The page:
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CICS Researchers Demonstrate Security Flaw in Visible Light Communication

Jie Xiong

Assistant Professor Jie Xiong of the UMass Amherst College of Information and Computer Sciences (CICS), along with CICS doctoral students Minhao Cui and Yuda Feng, have been recognized with a Best Paper Honorable Mention award for “Sniffing Visible Light Communication Through Walls,” presented at the 2020 ACM MobiCom conference in September.

Co-authored with Qing Wang of the Delft University of Technology, the paper demonstrates how visible light communication (VLC) technology—widely considered to be a secure communication method in indoor settings, where it is being considered for inclusion in next-generation 6G wireless networks—can in fact be eavesdropped more easily than previously believed.

In their paper, the team shows for the first time that VLC transmissions can be “sniffed through walls,” due to the fact that VLC transmitters emit not only visible light, but low frequency electromagnetic signals that cannot be blocked by walls. 

While turning a visible light source (such as an LED) on and off, a VLC transmitter inevitably changes the flow of electrical current in its power line, which induces a changing magnetic field. With a receiver designed to capture the magnetic field changes and decode them, the researchers discovered that VLC transmission can be eavesdropped even when the visible light itself is secured by a wall.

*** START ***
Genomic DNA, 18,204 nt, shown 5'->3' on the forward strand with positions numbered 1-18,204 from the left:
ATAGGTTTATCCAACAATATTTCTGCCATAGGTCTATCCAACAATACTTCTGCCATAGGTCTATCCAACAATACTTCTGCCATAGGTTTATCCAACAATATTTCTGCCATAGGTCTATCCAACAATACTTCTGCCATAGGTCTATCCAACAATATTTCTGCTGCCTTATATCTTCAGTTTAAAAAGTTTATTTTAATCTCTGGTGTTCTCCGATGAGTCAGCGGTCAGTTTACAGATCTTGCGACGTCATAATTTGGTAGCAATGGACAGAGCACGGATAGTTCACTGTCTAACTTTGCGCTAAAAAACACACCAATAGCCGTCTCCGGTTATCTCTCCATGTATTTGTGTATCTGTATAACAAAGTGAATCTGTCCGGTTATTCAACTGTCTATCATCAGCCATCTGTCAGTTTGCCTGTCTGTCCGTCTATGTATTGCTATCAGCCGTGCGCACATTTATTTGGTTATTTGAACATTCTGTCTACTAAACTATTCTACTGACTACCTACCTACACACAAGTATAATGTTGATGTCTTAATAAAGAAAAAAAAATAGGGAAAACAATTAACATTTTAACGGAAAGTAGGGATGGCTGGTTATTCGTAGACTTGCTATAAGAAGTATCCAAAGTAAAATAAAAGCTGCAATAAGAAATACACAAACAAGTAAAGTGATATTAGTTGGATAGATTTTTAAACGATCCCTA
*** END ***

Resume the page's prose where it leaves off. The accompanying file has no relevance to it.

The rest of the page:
Using a cheap, small, handmade copper coil, the researchers were able to use this technique to simultaneously decode multiple VLC transmissions with their “sniffer” through a wall and over 20 feet away. They were also able to sniff VLC transmission signals at shorter distances using the wireless charging coil built into a smartphone, showing the possibility of creating VLC eavesdropping devices out of widely available technology.

Xiong joined CICS in 2018, and is affiliated with the UMass Amherst Institute for Applied Life Sciences, which provided support for this project. His research interests are in sensor-free and contact-free wireless sensing, mobile health, and wireless networking.

Explore the paper or watch the presentation from MobiCom 2020.